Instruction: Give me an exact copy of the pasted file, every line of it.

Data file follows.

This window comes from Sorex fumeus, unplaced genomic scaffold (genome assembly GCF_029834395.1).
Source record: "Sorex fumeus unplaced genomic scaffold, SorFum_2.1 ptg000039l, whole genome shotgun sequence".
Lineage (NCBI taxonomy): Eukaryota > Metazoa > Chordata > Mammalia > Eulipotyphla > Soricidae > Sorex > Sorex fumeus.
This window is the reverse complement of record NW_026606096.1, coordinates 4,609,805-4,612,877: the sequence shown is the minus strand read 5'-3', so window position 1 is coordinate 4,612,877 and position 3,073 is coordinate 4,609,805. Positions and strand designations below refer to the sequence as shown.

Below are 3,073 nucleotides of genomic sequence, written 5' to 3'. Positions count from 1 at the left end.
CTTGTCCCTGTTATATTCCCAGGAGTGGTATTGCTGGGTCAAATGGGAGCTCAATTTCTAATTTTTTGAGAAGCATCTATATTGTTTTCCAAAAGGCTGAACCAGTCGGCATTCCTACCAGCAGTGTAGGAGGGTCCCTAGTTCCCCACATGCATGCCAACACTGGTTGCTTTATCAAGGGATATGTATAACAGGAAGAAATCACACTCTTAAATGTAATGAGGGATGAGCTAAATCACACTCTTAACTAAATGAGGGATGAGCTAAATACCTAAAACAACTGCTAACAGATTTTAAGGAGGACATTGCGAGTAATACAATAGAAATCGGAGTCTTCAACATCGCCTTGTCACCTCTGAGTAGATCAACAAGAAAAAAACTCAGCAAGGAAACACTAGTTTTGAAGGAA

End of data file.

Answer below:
This window comes from Sorex fumeus, unplaced genomic scaffold (genome assembly GCF_029834395.1).
Source record: "Sorex fumeus unplaced genomic scaffold, SorFum_2.1 ptg000039l, whole genome shotgun sequence".
Lineage (NCBI taxonomy): Eukaryota > Metazoa > Chordata > Mammalia > Eulipotyphla > Soricidae > Sorex > Sorex fumeus.
This window is the reverse complement of record NW_026606096.1, coordinates 4,609,805-4,612,877: the sequence shown is the minus strand read 5'-3', so window position 1 is coordinate 4,612,877 and position 3,073 is coordinate 4,609,805. Positions and strand designations below refer to the sequence as shown.

Below are 3,073 nucleotides of genomic sequence, written 5' to 3'. Positions count from 1 at the left end.
CTTGTCCCTGTTATATTCCCAGGAGTGGTATTGCTGGGTCAAATGGGAGCTCAATTTCTAATTTTTTGAGAAGCATCTATATTGTTTTCCAAAAGGCTGAACCAGTCGGCATTCCTACCAGCAGTGTAGGAGGGTCCCTAGTTCCCCACATGCATGCCAACACTGGTTGCTTTATCAAGGGATATGTATAACAGGAAGAAATCACACTCTTAAATGTAATGAGGGATGAGCTAAATCACACTCTTAACTAAATGAGGGATGAGCTAAATACCTAAAACAACTGCTAACAGATTTTAAGGAGGACATTGCGAGTAATACAATAGAAATCGGAGTCTTCAACATCGCCTTGTCACCTCTGAGTAGATCAACAAGAAAAAAACTCAGCAAGGAAACACTAGTTTTGAAGGAA